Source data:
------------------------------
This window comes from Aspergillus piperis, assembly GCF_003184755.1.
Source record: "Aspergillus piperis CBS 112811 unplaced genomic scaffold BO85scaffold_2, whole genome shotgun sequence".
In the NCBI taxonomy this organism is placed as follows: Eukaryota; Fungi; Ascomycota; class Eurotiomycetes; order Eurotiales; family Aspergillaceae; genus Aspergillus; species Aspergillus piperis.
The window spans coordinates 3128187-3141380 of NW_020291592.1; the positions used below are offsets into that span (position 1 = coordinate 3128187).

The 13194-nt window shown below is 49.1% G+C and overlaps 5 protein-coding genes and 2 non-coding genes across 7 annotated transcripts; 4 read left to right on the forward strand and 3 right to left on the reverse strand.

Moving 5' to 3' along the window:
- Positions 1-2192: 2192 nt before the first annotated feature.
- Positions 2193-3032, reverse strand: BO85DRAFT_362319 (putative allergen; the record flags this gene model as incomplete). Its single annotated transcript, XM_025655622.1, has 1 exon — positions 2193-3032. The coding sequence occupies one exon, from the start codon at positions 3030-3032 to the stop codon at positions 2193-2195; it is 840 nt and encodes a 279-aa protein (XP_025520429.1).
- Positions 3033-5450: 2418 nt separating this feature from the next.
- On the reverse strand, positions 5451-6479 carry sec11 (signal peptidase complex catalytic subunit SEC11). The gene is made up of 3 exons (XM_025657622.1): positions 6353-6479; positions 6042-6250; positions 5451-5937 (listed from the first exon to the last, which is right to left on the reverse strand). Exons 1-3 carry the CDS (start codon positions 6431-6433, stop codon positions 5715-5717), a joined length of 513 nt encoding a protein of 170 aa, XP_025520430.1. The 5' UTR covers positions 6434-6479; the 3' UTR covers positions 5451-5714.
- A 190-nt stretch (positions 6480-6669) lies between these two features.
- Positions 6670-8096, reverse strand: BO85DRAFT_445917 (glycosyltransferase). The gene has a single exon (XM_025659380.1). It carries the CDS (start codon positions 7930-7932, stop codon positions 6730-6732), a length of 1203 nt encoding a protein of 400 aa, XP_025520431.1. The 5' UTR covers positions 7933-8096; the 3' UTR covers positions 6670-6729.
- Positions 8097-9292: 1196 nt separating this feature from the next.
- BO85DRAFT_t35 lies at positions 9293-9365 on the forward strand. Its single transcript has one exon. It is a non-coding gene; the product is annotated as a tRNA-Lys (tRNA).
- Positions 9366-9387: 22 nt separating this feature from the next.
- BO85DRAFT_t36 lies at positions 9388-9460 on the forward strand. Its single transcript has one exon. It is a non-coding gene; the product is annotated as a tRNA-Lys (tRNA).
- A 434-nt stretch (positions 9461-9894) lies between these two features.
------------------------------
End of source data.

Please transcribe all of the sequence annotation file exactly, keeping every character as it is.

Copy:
This window comes from Aspergillus piperis, assembly GCF_003184755.1.
Source record: "Aspergillus piperis CBS 112811 unplaced genomic scaffold BO85scaffold_2, whole genome shotgun sequence".
In the NCBI taxonomy this organism is placed as follows: Eukaryota; Fungi; Ascomycota; class Eurotiomycetes; order Eurotiales; family Aspergillaceae; genus Aspergillus; species Aspergillus piperis.
The window spans coordinates 3128187-3141380 of NW_020291592.1; the positions used below are offsets into that span (position 1 = coordinate 3128187).

The 13194-nt window shown below is 49.1% G+C and overlaps 5 protein-coding genes and 2 non-coding genes across 7 annotated transcripts; 4 read left to right on the forward strand and 3 right to left on the reverse strand.

Moving 5' to 3' along the window:
- Positions 1-2192: 2192 nt before the first annotated feature.
- Positions 2193-3032, reverse strand: BO85DRAFT_362319 (putative allergen; the record flags this gene model as incomplete). Its single annotated transcript, XM_025655622.1, has 1 exon — positions 2193-3032. The coding sequence occupies one exon, from the start codon at positions 3030-3032 to the stop codon at positions 2193-2195; it is 840 nt and encodes a 279-aa protein (XP_025520429.1).
- Positions 3033-5450: 2418 nt separating this feature from the next.
- On the reverse strand, positions 5451-6479 carry sec11 (signal peptidase complex catalytic subunit SEC11). The gene is made up of 3 exons (XM_025657622.1): positions 6353-6479; positions 6042-6250; positions 5451-5937 (listed from the first exon to the last, which is right to left on the reverse strand). Exons 1-3 carry the CDS (start codon positions 6431-6433, stop codon positions 5715-5717), a joined length of 513 nt encoding a protein of 170 aa, XP_025520430.1. The 5' UTR covers positions 6434-6479; the 3' UTR covers positions 5451-5714.
- A 190-nt stretch (positions 6480-6669) lies between these two features.
- Positions 6670-8096, reverse strand: BO85DRAFT_445917 (glycosyltransferase). The gene has a single exon (XM_025659380.1). It carries the CDS (start codon positions 7930-7932, stop codon positions 6730-6732), a length of 1203 nt encoding a protein of 400 aa, XP_025520431.1. The 5' UTR covers positions 7933-8096; the 3' UTR covers positions 6670-6729.
- Positions 8097-9292: 1196 nt separating this feature from the next.
- BO85DRAFT_t35 lies at positions 9293-9365 on the forward strand. Its single transcript has one exon. It is a non-coding gene; the product is annotated as a tRNA-Lys (tRNA).
- Positions 9366-9387: 22 nt separating this feature from the next.
- BO85DRAFT_t36 lies at positions 9388-9460 on the forward strand. Its single transcript has one exon. It is a non-coding gene; the product is annotated as a tRNA-Lys (tRNA).
- A 434-nt stretch (positions 9461-9894) lies between these two features.